The property's terrain includes Markham Mountain at an elevation of 2,460' ASL (above sea level). The top of the mountain is surprisingly level, providing for an excellent hiking destination within the land's boundary. From the mountaintop, nearly all of the land slopes to the north and east to a low elevation of 1,500' ASL along Blanchard Road. Woods trails have been created throughout the property from the recent forest management activity that occurred on the land a few years back. These trails are the perfect foundation to create a comprehensive trail system over the land.
One small stream originates on the land and runs at a trickle during the summer months. It feeds a small open water wetland on the property near Blanchard Road.
The timber data is based on a monumented and comprehensive timber inventory, conducted in the spring of 2020 by F&W Forestry Services. Stumpage values were assigned to the volumes in May of 2020, producing a property-wide Capital Timber Value (Ctv) of $383,900 ($816/Commercial acre).
A species composition dominated by hardwoods prevails, with hardwoods at 97% and softwoods at 3% of total volume, reflective of a well-drained upper slope site. Species composition for all products combined offers a favorable mix and is led by sugar maple at 45% of total volume, followed by yellow birch (15%), white ash (14%), red maple (9%) and beech (7%), with other miscellaneous species making up the balance. The sawlog volume breakdown consists largely of species with historically strong demand, dominated by sugar maple, white ash, yellow birch and red maple.
Overall, forest stocking is variable, with some areas adequately stocked and other areas somewhat understocked in areas where the forest harvest activity was more aggressive. Average Basal Area (Ba) is 78 square feet on 153 stems/acre. The Acceptable Growing Stock BA is 51 square feet.
Stem quality for all age classes is good, providing for robust asset appreciation in the coming decades.
The timber data reveal a gross tap count of 21,700 (46 taps/acre). Assuming that 80% of the gross taps are suitable for use in a sugarbush, net taps are estimated to be 17,375. 83% of the taps are sugar maple. While the tap density is not overly high, the terrain sloping towards the roads and power combined offers a good sugarbush opportunity.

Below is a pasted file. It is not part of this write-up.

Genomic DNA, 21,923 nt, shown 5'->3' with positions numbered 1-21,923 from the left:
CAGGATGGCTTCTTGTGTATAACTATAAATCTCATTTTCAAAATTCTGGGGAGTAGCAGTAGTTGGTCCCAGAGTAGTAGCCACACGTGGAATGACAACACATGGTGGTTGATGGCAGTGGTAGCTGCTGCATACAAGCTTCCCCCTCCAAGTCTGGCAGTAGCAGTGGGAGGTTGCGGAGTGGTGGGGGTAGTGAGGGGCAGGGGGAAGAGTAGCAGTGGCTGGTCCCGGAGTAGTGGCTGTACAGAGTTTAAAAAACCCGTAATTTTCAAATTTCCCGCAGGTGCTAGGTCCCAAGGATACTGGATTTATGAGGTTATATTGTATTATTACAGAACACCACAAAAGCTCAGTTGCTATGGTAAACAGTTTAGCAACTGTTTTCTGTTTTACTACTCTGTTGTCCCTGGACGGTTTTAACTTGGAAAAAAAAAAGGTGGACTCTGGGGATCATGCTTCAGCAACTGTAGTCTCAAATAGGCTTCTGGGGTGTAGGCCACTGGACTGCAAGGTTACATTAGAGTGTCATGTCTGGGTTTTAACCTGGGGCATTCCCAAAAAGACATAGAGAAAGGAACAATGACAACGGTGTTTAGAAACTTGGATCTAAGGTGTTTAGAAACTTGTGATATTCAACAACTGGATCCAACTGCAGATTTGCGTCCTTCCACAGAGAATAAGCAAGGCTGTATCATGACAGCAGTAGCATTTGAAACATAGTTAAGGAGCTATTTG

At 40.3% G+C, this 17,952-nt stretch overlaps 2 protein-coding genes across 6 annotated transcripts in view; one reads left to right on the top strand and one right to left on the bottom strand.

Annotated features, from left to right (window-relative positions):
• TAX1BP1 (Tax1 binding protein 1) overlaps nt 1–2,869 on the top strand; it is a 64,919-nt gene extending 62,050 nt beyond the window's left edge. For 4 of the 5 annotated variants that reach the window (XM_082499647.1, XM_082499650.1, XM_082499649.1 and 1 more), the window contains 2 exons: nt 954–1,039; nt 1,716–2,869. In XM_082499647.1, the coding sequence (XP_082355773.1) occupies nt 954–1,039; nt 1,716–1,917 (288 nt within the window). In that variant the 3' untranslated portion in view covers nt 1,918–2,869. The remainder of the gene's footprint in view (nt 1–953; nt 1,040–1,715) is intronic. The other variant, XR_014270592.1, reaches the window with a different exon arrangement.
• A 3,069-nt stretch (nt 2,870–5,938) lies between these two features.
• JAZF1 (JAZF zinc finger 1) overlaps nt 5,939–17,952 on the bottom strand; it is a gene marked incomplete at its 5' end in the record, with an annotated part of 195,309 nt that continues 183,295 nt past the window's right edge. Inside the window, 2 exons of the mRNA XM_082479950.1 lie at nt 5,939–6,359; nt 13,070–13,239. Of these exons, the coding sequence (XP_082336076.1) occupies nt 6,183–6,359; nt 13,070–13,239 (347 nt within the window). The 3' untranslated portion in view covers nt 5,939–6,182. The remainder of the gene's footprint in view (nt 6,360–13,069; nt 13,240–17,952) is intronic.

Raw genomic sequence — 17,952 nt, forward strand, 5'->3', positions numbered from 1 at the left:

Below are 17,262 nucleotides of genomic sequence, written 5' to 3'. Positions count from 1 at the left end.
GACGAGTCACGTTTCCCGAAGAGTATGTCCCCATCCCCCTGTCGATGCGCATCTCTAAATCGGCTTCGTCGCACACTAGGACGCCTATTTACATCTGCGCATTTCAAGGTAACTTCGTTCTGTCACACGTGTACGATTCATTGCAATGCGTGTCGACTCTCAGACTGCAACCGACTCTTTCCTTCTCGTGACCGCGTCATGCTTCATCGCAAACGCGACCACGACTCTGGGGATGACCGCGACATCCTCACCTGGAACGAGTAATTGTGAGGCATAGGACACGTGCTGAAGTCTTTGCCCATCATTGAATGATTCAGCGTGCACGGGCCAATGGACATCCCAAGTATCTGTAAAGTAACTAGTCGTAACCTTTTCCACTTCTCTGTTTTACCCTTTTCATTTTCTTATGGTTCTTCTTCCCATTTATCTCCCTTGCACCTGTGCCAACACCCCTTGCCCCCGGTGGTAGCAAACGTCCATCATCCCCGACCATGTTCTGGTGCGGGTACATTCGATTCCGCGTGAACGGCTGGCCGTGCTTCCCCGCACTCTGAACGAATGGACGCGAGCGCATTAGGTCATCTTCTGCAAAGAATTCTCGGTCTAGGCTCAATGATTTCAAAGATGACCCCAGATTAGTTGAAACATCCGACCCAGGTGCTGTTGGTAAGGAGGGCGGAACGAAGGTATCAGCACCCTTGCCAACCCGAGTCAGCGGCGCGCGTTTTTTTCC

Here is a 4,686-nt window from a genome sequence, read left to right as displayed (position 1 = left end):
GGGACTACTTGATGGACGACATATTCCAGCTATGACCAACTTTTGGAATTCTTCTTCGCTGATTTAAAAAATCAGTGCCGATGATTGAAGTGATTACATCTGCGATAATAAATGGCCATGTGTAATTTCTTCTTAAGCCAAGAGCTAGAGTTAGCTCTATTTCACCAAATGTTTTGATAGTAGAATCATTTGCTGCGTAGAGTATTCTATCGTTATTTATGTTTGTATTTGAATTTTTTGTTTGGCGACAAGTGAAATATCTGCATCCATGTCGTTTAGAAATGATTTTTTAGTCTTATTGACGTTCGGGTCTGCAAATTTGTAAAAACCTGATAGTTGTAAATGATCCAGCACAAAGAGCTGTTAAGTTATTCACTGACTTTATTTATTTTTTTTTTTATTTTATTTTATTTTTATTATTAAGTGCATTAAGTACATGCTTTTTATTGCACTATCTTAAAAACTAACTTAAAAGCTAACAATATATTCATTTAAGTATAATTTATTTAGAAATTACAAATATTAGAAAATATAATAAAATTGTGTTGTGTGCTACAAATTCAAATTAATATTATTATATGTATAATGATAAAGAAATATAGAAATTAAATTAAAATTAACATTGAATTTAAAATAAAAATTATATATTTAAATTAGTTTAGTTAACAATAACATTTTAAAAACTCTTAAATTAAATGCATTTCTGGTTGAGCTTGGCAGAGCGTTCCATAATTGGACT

The conservation easement on the property will be held by Vermont Land Trust (Vlt), one of the most respected conservation organizations in the nation. A working forest “partnership” with VLT offers the new owner predictability and cooperation, given the long history and respected reputation this land trust has established.
A principal objective of the easement is to maintain and promote healthy and abundant forest resources. The terms of the easement prevent subdivision and future development; however, forestry and sugarbush operations, and construction of associated support infrastructure, are permitted. Additionally a building envelope of 5 acres (location to be determined) allows the ownership to build a home of any size along with all homesite outbuildings.
Easement highlights include:
Most sustainable and traditional forestry and sugarbush activities are permitted to support the long-term stewardship of the protected property;
The property can be posted against public recreation and hunting;
Silvicultural activities are limited to sustainable levels, with target diameters set for each species.
A homestead and associated buildings can be developed on a 5-acre site. In addition, a camp of